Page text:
Tuesday, May 5, 2009

Types of EZ13 reports

This is in some ways a continuation of the prior blog entry on how to create spreadsheet output.

EZ13 provides several types of reports. Let's look at what each provides. (I'll describe specifically the spreadsheet output type #1; the text report includes basically the same information, but laid out differently.)

1) Income Statement/Balance Sheet Detail: This is our most comprehensive report of calculated information (all of the accounts involved in lease accounting for a period). We've tried to break out every account so you can see exactly what's happening. Each balance sheet account, for instance, shows five different values: beginning balance, added (for new leases), activity, removed (for terminations), and ending balance. In all, this report shows some 74 columns of calculated data, plus as many as 43 columns of descriptive information (including account numbers if you define them).

And that's just the first tab. On the second tab, we show the future minimum rent information. If you get minimum rents broken out by year for the first 5 years, then all remaining as a lump sum (as FAS 13 requires), the second tab shows 42 columns of calculated data per lease.

2) Income Statement/Balance Sheet Compact: Maybe that's overkill for you. The compact report shows 16 columns of calculated data, giving the essential highlights (just the ending balance for each balance sheet account, for instance).

3) Journal Entries: You may prefer to see each transaction a lease generates in journal entry form (each rent payment is a debit to obligation, a debit to accrued interest, and a credit to cash; etc.). Each line shows the lease number, period start and end date, account name, account number (if defined), debit or credit, and a description of the transaction so you know which lines go together and what they're for.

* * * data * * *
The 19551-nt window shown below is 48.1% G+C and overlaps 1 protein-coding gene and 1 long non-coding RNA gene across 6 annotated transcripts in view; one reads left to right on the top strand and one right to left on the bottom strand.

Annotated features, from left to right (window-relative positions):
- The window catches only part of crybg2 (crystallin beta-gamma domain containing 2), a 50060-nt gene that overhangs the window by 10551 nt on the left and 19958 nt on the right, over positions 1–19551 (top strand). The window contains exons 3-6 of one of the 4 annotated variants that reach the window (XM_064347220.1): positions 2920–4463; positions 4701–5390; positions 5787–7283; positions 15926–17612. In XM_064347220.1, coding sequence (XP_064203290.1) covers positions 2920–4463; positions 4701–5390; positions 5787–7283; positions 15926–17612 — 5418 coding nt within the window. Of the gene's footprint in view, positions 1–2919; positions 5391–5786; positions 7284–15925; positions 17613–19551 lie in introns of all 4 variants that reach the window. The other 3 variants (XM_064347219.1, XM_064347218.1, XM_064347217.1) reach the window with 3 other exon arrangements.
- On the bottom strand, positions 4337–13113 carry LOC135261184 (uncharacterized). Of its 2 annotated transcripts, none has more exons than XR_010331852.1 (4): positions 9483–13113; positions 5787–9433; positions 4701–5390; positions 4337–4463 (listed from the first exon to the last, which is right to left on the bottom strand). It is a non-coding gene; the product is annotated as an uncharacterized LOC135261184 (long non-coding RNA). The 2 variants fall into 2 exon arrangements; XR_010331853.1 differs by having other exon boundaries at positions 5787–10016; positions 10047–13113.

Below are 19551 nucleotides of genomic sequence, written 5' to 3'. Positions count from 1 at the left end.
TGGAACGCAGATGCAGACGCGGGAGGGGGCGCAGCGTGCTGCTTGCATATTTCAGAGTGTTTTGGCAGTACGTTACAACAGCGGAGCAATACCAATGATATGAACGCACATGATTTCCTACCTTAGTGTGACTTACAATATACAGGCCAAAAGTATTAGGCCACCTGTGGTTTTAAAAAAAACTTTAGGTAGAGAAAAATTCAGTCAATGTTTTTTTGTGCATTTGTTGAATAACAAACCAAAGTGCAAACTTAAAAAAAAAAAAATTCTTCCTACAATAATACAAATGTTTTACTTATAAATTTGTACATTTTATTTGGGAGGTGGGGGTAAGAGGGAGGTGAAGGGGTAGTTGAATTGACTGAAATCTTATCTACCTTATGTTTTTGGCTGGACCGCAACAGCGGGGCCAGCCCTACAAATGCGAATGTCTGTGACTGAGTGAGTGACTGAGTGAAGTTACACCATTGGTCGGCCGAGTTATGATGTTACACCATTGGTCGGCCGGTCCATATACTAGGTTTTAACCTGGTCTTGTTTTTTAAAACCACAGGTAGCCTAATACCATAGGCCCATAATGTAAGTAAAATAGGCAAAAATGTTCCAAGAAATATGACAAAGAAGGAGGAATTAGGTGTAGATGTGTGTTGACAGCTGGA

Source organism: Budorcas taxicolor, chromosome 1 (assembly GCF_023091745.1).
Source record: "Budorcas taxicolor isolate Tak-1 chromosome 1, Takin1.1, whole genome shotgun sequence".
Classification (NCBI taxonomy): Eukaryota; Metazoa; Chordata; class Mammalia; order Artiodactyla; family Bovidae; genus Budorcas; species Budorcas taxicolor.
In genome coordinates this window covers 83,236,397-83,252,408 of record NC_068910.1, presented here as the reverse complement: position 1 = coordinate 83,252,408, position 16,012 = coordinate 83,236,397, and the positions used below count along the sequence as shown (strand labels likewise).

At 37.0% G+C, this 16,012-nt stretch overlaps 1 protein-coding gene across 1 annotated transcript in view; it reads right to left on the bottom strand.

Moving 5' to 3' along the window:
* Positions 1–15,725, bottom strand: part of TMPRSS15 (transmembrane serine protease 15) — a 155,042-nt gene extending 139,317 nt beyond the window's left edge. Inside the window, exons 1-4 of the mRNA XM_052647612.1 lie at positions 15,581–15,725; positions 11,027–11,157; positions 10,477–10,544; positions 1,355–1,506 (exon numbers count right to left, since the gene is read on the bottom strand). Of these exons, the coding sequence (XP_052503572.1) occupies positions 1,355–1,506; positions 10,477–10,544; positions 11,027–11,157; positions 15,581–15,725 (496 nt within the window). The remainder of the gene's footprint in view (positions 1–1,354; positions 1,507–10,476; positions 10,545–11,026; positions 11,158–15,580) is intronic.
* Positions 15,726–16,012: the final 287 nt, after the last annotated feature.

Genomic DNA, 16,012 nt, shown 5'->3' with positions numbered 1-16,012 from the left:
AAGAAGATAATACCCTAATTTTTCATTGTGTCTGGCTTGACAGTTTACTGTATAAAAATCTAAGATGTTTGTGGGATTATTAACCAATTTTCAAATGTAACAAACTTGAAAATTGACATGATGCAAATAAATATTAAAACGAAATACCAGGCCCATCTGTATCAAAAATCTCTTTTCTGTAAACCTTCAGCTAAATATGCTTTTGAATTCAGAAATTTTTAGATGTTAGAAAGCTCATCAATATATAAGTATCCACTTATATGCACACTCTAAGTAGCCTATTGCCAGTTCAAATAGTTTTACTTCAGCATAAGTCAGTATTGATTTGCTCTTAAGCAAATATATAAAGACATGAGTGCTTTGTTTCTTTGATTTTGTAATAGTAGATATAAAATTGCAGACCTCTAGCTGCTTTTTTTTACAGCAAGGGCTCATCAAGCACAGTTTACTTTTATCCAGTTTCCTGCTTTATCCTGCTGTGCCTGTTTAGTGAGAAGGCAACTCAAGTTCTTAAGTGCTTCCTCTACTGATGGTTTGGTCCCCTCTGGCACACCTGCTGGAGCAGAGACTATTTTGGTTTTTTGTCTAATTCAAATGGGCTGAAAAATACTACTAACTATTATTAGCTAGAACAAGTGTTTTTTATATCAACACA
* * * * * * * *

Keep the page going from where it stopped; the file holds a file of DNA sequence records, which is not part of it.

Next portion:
4) Amortization Schedule - Capital & Operating: You can view the activity for the entire life of a lease, with a separate line entry for each rent payment. Note that this report can get very large if you have many long leases; if you have several hundred leases that run 20 years or more paid monthly, you could exceed the maximum number of rows (65536) in versions of Excel before Office 2007. If that happens, you'll need to select subgroups of leases to report on (or upgrade Excel; the 2007 version permits over 1 million rows).

5) Future Minimum Rents: This report is identical to the second tab of the Income Statement/Balance Sheet Detail report. It's provided in case you only need future rent information.

6) Depreciation Over Economic Life: If you have leases that have an ownership transfer or bargain purchase option, they are depreciated over their economic life, which in most cases is longer than the lease term. Regular EZ13 reports stop reporting on a lease when it expires. This report shows the depreciation after the lease's expiration, until the end of its economic life.

7) Classification Summary: Lists how each lease fits into the four tests for capitalization; if the lease is capital, its capital rate is shown.

8) Listing: As mentioned above, this report is not available in spreadsheet format except as an export of a text report. The reason is that there is really no way to show all the input information for a lease across a single row: There can be an indeterminate number of rent steps, for instance, which can easily overwhelm the maximum number of columns in Excel.